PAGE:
Laura Cole

Laura Cole

Workshop - Think Before you Speak

The key to an engaging presentation delivery starts with intentional preparation and practice. Research has shown us how our brain naturally functions and we can use these strengths as the foundation for our techniques and strategies. Think Before You Speak is designed to harness these strengths to support preparation, practice and delivery.

In this workshop we will:
· Discover practical tools to prepare for a presentation that works with our brain’s natural strengths. 
· Learn delivery techniques to avoid reading scripted word-for-word notes to allow you to connect with your audience during delivery. 
· Explore proven strategies to stay calm and mindful during delivering to allow your mental energy to be used for your message, not your nerves.

Shoshana Jacobs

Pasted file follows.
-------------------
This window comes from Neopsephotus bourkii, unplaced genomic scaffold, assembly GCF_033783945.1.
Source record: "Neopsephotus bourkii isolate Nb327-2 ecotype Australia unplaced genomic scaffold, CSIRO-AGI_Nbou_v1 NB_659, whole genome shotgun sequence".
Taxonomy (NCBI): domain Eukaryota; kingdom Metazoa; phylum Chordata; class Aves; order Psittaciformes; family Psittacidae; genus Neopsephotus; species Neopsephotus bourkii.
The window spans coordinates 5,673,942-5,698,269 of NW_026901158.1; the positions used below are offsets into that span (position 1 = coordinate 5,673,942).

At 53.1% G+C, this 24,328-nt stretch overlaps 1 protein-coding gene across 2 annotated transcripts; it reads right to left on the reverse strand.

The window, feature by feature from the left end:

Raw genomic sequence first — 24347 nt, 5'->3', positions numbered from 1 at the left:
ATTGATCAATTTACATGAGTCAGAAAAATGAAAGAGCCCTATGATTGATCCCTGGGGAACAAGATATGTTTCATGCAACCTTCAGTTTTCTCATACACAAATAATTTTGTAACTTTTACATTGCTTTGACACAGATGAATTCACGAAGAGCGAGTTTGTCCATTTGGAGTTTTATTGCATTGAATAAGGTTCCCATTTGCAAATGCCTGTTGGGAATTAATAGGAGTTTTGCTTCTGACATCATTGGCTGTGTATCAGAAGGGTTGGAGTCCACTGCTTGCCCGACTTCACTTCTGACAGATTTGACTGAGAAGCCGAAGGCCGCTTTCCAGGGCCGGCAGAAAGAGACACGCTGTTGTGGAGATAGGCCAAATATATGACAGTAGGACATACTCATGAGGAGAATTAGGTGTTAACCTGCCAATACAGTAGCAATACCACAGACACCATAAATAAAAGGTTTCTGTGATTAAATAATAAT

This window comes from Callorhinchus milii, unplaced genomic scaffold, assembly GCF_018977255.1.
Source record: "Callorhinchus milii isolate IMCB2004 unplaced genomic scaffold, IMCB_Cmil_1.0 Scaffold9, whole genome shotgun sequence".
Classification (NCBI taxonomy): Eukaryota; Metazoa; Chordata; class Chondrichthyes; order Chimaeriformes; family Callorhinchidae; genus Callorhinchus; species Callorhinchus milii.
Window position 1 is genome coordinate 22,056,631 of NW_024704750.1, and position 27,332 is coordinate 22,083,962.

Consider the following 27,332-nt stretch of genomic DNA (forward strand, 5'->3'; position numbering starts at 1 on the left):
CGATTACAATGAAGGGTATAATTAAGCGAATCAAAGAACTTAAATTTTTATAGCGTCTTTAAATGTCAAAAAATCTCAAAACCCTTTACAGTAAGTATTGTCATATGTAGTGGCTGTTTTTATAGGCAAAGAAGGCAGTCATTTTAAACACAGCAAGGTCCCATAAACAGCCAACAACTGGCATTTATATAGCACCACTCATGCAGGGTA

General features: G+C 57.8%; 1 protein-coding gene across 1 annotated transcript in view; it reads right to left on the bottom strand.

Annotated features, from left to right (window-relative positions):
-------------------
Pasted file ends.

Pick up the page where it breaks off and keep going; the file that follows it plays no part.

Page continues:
Shoshana Jacobs

Workshop - Ideas Congress (ICON): A Transdisciplinary Learning Environment for Experiential Learning

Advances in technology and in our understanding of how students learn most effectively are contributing to changes in the way we teach in higher educational institutions (HEIs). In addition to disciplinary knowledge, students must acquire transferable skills including communication, problem solving, team-work, knowledge translation and transfer, and leadership. Teaching these skills requires a collaborative classroom that places students in an environment that recreates the real world without forcing them into a ‘sink or swim’ scenario. In our activity, participants will be introduced to IdeasCongress (ICON), a transdisciplinary learning environment available at the University of Guelph. During the workshop you will take part in some of the activities we run at the beginning of the ICON course, probing thought about discipline-specific thinking, biases, knowing your audience, and self-reflection. Be prepared to harness your illustration skills and visual perceptions that reflect your primary field of study.

At the end of this workshop, participants will be able to: